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<b>Switzerland 2007:</b> New Forces in Bike Market

Sales & Trends

SOLOTHURN, Switzerland – The bike market in Switzerland looks healthy: in 2007 almost 5% more bikes were sold compared to a year earlier. The growth in sales was for the most part due to cheap bicycles. But at the same time the dealer channel was able to maintain its strong position, in particular thanks to […]

<b>Switzerland 2007:</b> New Forces in Bike Market

SOLOTHURN, Switzerland – The bike market in Switzerland looks healthy: in 2007 almost 5% more bikes were sold compared to a year earlier. The growth in sales was for the most part due to cheap bicycles. But at the same time the dealer channel was able to maintain its strong position, in particular thanks to the boom in e-Bikes, whose sales are gaining real market share.

The Bike Market in Switzerland in 2007

 
Units
+/- 2006
Marketshare
 
 
 
 
Dealers
Retail Chains
Sportbikes
 
 
 
 
MTB 26“
141.811
2.8%
67.9%
32.1%
Cross 28“
13.190
1.7%
97.3%
2.7%
Road Race
13.805
6.1%
98.2%
1.8%
Junior 20-24“
28.564
5.4%
59.3%
40.7%
Total Sportbikes
197.370
4.5%
70.7%
29.3%
 
 
 
 
 
City, Trekking
 
 
 
 
City 28“
65.682
11.3%
70.7%
29.3%
City 26“
21.385
16.4%
57.4%
42.6%
Junior 20-24“
21.258
– 6.1%
29%
71%
Pedelecs
5.825
83%
n.a.
n.a.
Special Bikes
2.641
n.a.
n.a.
n.a.
Total city, trekking
116.791
5.7%
62.8%
37.2%
Total market
314.161
4.9%
67.8%
32.2%
Value*
CHF 370
6%
85.7%
14.3%

*In Million CHF
 
The Swiss bike sector can look back on satisfactory 2007 sales. According to the latest figures from industry association Velosuisse, 14,875 more bikes were sold last year, an increase of 4.9% on 2006. The growth pushed total Swiss sales past the 300,000 mark. However, the sales increase can mainly be attributed to discounters, who are more and more active in the Swiss bike market and can be tracked by import statistics. The figures for the import of bicycles into Switzerland, which can be traced by country of origin, point to the conclusion that cheap bikes are becoming a strong force in Switzerland.

Until 2005, Taiwan was the number one bike supplier to Switzerland. But in 2006 the number one position was taken over by China. And in 2007 China exported already nearly twice as many bikes as Taiwan to Switzerland (131,000 versus 72,000).

The value of the imported bikes show a completely different development as the number of units; The average value of a bike imported from China dropped to CHF 139 (€ 86) while the value of bikes imported from Taiwan is increasing; averaging CHF 511 (€ 315) in 2007. The price evolution seems to be stongly influenced by the Swiss fiscal treatment of bike imports. Contrary to the anti-dumping duties of the European Union, bicycles from the ’developing’ country of China are in Switzerland completely duty free!

New Categories

According to Velosuisse, the 60,000 cheap Made-in-China bikes which were dumped on the market by discounters like Conforama, Jumbo, Otto’s starting at CHF 189 (€ 117), nowadays account for a bigger market share than the one from the ’serious’ Sporting goods retail chains like Athleticum, Coop, Ochsner und SportXX (Migros). With that a third strong ’force’ has emerged and it would be high time that these ’Throw-away’ bikes got their own category.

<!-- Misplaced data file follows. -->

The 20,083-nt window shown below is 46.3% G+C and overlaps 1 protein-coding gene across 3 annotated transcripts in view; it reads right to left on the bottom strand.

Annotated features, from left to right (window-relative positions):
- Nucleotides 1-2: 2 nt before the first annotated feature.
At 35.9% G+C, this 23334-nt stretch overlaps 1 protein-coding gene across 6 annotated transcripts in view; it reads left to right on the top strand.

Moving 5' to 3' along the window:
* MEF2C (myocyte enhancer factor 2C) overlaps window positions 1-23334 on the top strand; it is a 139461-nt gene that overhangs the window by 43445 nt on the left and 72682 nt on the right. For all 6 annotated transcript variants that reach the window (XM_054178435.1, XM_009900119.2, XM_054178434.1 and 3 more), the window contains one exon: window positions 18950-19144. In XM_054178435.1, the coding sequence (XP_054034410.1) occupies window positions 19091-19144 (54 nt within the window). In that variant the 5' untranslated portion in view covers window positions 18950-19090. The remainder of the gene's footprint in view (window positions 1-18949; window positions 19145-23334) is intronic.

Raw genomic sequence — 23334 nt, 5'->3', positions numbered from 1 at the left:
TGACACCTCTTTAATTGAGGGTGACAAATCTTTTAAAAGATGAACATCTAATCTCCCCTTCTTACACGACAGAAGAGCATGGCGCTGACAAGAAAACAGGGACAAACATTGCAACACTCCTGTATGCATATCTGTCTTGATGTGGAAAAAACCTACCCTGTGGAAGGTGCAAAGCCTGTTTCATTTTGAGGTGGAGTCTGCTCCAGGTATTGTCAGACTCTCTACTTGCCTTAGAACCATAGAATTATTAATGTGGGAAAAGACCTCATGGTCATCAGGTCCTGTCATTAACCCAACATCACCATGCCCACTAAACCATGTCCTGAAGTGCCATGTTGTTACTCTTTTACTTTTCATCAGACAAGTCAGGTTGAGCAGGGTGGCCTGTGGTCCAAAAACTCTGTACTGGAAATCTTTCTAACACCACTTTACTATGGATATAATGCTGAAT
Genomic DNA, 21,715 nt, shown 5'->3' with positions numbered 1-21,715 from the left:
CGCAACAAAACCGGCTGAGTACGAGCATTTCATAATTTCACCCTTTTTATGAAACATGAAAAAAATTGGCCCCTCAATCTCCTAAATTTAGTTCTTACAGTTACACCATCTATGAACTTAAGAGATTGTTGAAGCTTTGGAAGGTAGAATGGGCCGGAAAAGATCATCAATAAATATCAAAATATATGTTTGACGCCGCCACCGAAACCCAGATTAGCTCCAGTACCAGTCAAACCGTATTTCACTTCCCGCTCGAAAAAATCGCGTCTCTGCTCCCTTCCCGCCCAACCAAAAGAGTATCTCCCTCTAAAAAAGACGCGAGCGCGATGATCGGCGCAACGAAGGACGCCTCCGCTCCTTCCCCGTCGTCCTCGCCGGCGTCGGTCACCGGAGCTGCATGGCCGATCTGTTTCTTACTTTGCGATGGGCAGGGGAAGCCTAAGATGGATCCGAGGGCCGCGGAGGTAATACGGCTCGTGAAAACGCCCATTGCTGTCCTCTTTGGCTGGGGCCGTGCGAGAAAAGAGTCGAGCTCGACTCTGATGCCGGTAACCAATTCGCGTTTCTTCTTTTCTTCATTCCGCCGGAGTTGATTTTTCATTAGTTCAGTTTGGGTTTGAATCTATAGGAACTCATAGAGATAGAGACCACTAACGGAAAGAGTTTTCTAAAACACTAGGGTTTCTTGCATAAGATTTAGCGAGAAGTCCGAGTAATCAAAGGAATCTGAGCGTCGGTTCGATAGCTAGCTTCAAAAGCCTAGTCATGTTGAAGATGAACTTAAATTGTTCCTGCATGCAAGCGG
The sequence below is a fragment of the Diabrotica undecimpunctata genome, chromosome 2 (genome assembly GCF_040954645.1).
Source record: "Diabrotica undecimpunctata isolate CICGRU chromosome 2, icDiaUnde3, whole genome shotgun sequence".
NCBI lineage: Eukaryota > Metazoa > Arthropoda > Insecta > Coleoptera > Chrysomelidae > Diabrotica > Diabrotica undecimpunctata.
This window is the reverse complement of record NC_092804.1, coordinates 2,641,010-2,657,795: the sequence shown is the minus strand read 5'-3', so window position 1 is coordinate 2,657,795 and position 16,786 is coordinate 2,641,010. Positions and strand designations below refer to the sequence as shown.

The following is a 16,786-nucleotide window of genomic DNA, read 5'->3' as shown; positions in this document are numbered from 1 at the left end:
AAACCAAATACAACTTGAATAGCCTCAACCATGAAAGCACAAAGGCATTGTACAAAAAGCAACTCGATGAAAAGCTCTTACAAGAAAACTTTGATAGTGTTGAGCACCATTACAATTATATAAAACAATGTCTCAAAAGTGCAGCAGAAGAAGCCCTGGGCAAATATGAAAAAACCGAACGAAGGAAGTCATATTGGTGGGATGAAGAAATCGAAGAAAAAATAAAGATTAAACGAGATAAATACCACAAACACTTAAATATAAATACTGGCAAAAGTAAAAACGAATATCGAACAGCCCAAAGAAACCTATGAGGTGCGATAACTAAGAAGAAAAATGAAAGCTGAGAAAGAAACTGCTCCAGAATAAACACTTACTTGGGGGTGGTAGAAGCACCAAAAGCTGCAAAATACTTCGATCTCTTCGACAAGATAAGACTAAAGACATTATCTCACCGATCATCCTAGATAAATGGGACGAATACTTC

What also needs to be charted under their own category are the dealer– direct suppliers like Simpel, Stöckli or Thömus. They contributed to the fact that the dealer channel was able to increase its market share in 2007. After a drop in 2006, last year an increase of 0.2% in unit sales was recorded for the dealer channel while in value the increase was even higher at 0.3%. The total market share for the dealer channel in Switzerland stood in 2007 at a huge 85.7%! The average sales price of a bike at the dealer in 2007 was CHF 1,488 (€ 918); up CHF 15 (€ 9) from 2006.

Dealer USP’s

Despite the fact that the average value of a bike sold at the dealer stood in 2007 at world record levels; dealers need more to commercially survive. This has all to do with the fact that the average dealer in Swizerland sells less than 200 new bikes per year. In order to survive they desperately need their workshop business as well as P&A sales. This is confirmed by the latest figure from Velosuisse; with a CHF 360 million (€ 220 mn) turnover, Service/Spare Parts and Accessories account for almost the same earnings at the average Swiss dealer as his sales of new bicycles.

As in other European countries, the Swiss bike market is getting a much-needed boost from booming pedelec sales. With 5,825 pedelcs and e-Bikes sold, a sales increase of 83% was recorded last year. Dealers who have been specializing in e-Bikes over the last few years can look forward to a bright future.            

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